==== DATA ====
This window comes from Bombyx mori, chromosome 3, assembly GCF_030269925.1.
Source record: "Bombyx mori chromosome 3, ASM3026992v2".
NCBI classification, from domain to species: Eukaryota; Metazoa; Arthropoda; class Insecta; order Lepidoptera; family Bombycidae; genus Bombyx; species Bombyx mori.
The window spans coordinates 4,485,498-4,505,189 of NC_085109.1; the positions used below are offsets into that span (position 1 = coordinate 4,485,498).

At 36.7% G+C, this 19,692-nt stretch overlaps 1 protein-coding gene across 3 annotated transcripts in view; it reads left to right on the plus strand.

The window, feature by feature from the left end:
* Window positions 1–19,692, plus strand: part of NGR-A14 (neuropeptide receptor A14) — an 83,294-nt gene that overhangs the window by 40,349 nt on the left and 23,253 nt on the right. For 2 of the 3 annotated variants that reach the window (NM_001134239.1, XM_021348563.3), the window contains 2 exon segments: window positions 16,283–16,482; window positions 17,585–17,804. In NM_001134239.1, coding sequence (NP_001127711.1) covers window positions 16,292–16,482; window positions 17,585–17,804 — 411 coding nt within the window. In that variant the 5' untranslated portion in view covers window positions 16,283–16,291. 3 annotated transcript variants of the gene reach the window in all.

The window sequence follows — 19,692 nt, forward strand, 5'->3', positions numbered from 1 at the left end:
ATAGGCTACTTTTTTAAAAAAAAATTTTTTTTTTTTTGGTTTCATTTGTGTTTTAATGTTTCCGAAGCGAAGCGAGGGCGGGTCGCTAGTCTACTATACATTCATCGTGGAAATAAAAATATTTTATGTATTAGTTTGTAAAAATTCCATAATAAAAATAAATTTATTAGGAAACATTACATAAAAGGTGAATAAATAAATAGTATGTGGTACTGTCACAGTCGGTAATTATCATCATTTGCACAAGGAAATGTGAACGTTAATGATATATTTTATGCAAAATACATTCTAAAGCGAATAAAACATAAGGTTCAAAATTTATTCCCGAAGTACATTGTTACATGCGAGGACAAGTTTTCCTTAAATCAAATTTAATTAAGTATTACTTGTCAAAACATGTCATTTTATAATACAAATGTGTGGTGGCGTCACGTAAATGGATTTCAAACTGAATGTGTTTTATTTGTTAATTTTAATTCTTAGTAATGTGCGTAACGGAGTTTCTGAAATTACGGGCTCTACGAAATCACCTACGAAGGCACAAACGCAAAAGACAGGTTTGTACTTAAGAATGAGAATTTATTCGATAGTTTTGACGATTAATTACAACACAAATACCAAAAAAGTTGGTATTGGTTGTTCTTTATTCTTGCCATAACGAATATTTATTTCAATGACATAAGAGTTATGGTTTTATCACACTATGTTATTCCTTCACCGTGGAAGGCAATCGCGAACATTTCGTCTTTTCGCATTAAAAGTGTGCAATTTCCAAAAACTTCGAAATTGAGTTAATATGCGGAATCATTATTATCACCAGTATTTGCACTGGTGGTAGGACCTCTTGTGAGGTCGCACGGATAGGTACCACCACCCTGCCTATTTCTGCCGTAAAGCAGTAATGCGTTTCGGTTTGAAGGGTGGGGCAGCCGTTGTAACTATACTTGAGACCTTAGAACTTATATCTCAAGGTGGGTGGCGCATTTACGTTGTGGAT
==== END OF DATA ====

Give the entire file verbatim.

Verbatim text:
This window comes from Bombyx mori, chromosome 3, assembly GCF_030269925.1.
Source record: "Bombyx mori chromosome 3, ASM3026992v2".
NCBI classification, from domain to species: Eukaryota; Metazoa; Arthropoda; class Insecta; order Lepidoptera; family Bombycidae; genus Bombyx; species Bombyx mori.
The window spans coordinates 4,485,498-4,505,189 of NC_085109.1; the positions used below are offsets into that span (position 1 = coordinate 4,485,498).

At 36.7% G+C, this 19,692-nt stretch overlaps 1 protein-coding gene across 3 annotated transcripts in view; it reads left to right on the plus strand.

The window, feature by feature from the left end:
* Window positions 1–19,692, plus strand: part of NGR-A14 (neuropeptide receptor A14) — an 83,294-nt gene that overhangs the window by 40,349 nt on the left and 23,253 nt on the right. For 2 of the 3 annotated variants that reach the window (NM_001134239.1, XM_021348563.3), the window contains 2 exon segments: window positions 16,283–16,482; window positions 17,585–17,804. In NM_001134239.1, coding sequence (NP_001127711.1) covers window positions 16,292–16,482; window positions 17,585–17,804 — 411 coding nt within the window. In that variant the 5' untranslated portion in view covers window positions 16,283–16,291. 3 annotated transcript variants of the gene reach the window in all.

The window sequence follows — 19,692 nt, forward strand, 5'->3', positions numbered from 1 at the left end:
ATAGGCTACTTTTTTAAAAAAAAATTTTTTTTTTTTTGGTTTCATTTGTGTTTTAATGTTTCCGAAGCGAAGCGAGGGCGGGTCGCTAGTCTACTATACATTCATCGTGGAAATAAAAATATTTTATGTATTAGTTTGTAAAAATTCCATAATAAAAATAAATTTATTAGGAAACATTACATAAAAGGTGAATAAATAAATAGTATGTGGTACTGTCACAGTCGGTAATTATCATCATTTGCACAAGGAAATGTGAACGTTAATGATATATTTTATGCAAAATACATTCTAAAGCGAATAAAACATAAGGTTCAAAATTTATTCCCGAAGTACATTGTTACATGCGAGGACAAGTTTTCCTTAAATCAAATTTAATTAAGTATTACTTGTCAAAACATGTCATTTTATAATACAAATGTGTGGTGGCGTCACGTAAATGGATTTCAAACTGAATGTGTTTTATTTGTTAATTTTAATTCTTAGTAATGTGCGTAACGGAGTTTCTGAAATTACGGGCTCTACGAAATCACCTACGAAGGCACAAACGCAAAAGACAGGTTTGTACTTAAGAATGAGAATTTATTCGATAGTTTTGACGATTAATTACAACACAAATACCAAAAAAGTTGGTATTGGTTGTTCTTTATTCTTGCCATAACGAATATTTATTTCAATGACATAAGAGTTATGGTTTTATCACACTATGTTATTCCTTCACCGTGGAAGGCAATCGCGAACATTTCGTCTTTTCGCATTAAAAGTGTGCAATTTCCAAAAACTTCGAAATTGAGTTAATATGCGGAATCATTATTATCACCAGTATTTGCACTGGTGGTAGGACCTCTTGTGAGGTCGCACGGATAGGTACCACCACCCTGCCTATTTCTGCCGTAAAGCAGTAATGCGTTTCGGTTTGAAGGGTGGGGCAGCCGTTGTAACTATACTTGAGACCTTAGAACTTATATCTCAAGGTGGGTGGCGCATTTACGTTGTGGAT